Closure: The open adoption spectrum

I have had the great fortune to get to know Amara’s wonderful staff over the past year. Their love for the birthparents they work with, the prospective adoptive families they serve, former adoptive parents and the adoptees themselves, is clear. This is true in many ways, including their interest in promoting Closure as a source of educational material for their clients.

Some members of the Amara staff with Angela and Bryan Tucker following the screening.

Some members of the Amara staff with Angela and Bryan Tucker following the screening.

Personally, I am so thankful to be in an open adoption relationship with my birth family, something with which I did not have for the first 26 years of my life, and something I know that Amara cares deeply about. As some adoption professionals say, openness is a spectrum.  Some relationships are sustained by using special anonymous email addresses; some relationships involve monthly get-togethers in the home, or a neutral location while others vacillate somewhere in between.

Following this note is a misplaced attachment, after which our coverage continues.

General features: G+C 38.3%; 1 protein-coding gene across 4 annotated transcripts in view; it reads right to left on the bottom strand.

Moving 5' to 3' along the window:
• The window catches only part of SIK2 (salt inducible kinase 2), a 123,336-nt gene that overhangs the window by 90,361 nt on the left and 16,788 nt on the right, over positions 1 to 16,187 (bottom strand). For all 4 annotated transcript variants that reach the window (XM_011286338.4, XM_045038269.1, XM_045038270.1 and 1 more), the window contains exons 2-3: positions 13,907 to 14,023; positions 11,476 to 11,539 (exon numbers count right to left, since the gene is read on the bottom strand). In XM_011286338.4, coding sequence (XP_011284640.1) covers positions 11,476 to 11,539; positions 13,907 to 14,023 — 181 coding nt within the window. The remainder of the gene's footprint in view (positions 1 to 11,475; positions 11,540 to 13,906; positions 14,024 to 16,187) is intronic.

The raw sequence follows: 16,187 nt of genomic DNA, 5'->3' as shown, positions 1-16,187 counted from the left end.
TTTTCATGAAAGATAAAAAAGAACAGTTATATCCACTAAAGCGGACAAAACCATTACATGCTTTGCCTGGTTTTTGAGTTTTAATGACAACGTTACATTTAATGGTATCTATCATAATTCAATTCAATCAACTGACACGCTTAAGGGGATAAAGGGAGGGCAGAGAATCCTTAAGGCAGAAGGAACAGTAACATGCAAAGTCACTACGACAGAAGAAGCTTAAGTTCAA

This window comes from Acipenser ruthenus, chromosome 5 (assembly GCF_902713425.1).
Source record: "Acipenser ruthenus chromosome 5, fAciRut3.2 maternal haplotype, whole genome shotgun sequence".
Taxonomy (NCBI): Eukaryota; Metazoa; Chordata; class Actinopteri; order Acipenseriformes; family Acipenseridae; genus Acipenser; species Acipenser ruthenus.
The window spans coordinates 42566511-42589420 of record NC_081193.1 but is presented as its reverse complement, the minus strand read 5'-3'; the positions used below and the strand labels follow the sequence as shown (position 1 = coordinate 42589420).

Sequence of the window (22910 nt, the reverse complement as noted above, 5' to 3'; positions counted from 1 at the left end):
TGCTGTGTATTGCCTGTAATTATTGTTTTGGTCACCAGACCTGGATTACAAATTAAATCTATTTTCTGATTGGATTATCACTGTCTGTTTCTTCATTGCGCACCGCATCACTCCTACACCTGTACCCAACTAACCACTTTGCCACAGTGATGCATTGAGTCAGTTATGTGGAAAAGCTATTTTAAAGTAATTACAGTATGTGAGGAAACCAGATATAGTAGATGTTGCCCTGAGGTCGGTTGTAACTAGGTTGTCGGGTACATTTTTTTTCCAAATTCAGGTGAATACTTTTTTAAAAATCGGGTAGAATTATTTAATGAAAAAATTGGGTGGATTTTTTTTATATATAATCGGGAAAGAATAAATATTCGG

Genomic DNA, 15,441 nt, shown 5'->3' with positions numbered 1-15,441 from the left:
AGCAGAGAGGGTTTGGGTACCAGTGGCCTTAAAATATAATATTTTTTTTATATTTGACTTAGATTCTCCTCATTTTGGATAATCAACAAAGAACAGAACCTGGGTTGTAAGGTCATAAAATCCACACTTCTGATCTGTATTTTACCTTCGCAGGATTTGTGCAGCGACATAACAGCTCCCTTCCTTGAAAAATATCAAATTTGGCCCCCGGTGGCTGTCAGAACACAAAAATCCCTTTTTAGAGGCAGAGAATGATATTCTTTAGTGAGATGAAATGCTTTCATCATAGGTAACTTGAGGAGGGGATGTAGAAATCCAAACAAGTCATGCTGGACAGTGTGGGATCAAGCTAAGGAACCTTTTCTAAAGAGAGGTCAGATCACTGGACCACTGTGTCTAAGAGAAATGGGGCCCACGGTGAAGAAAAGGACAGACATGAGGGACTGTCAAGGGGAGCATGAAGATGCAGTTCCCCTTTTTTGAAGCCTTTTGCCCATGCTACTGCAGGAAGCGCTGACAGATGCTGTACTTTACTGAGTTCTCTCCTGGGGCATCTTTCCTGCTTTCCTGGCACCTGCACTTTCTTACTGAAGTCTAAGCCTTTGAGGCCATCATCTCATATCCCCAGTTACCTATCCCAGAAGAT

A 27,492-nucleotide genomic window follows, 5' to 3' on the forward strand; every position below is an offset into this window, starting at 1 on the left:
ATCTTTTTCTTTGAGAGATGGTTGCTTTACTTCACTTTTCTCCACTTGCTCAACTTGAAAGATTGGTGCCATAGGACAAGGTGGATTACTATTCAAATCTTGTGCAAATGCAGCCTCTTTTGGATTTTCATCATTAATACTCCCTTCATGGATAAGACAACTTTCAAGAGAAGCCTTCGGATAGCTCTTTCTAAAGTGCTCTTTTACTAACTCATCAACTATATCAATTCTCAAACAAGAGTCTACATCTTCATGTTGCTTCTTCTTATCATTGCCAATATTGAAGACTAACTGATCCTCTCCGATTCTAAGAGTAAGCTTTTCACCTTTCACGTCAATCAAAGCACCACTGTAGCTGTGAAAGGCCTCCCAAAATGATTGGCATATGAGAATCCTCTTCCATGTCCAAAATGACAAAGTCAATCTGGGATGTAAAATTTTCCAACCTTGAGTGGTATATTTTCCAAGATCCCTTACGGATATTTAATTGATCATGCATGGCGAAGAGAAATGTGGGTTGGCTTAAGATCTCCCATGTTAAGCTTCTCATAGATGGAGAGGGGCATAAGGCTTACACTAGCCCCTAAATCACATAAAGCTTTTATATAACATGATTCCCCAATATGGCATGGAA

My newly open adoption is no different, some months our relationship is closer than other months – not too dissimilar to long distance friendship relationships. I hope adoptive parents can view the relationship with their child’s birthparents in similar respects, whether the adoption is truly closed, semi-open or very open, there is always room to invite the spirit of the child’s birthparents into the home.

Bryan and Angela Tucker field questions following the film screening.

Bryan and Angela Tucker field questions following the film screening.

Fantasizing, or speculating that positive character traits may come from their birthparents (i.e. musical ability, athletic talents, artistic interests etc.), or discussing specific details from the birthparents tone of voice, handwriting, or their facial expression during a photo – these are great ways to keep their spirit ever present.  Not only might this attitude towards openness acknowledge an understanding of your child’s early and perhaps difficult beginnings, but it may also help the adoptee to assimilate their own narrative as their identity takes shape. I’m thankful that Amara is working hard to keep adoptions open, whenever possible.

Further information on Closure, with DVD/ Digital download available on December 1st!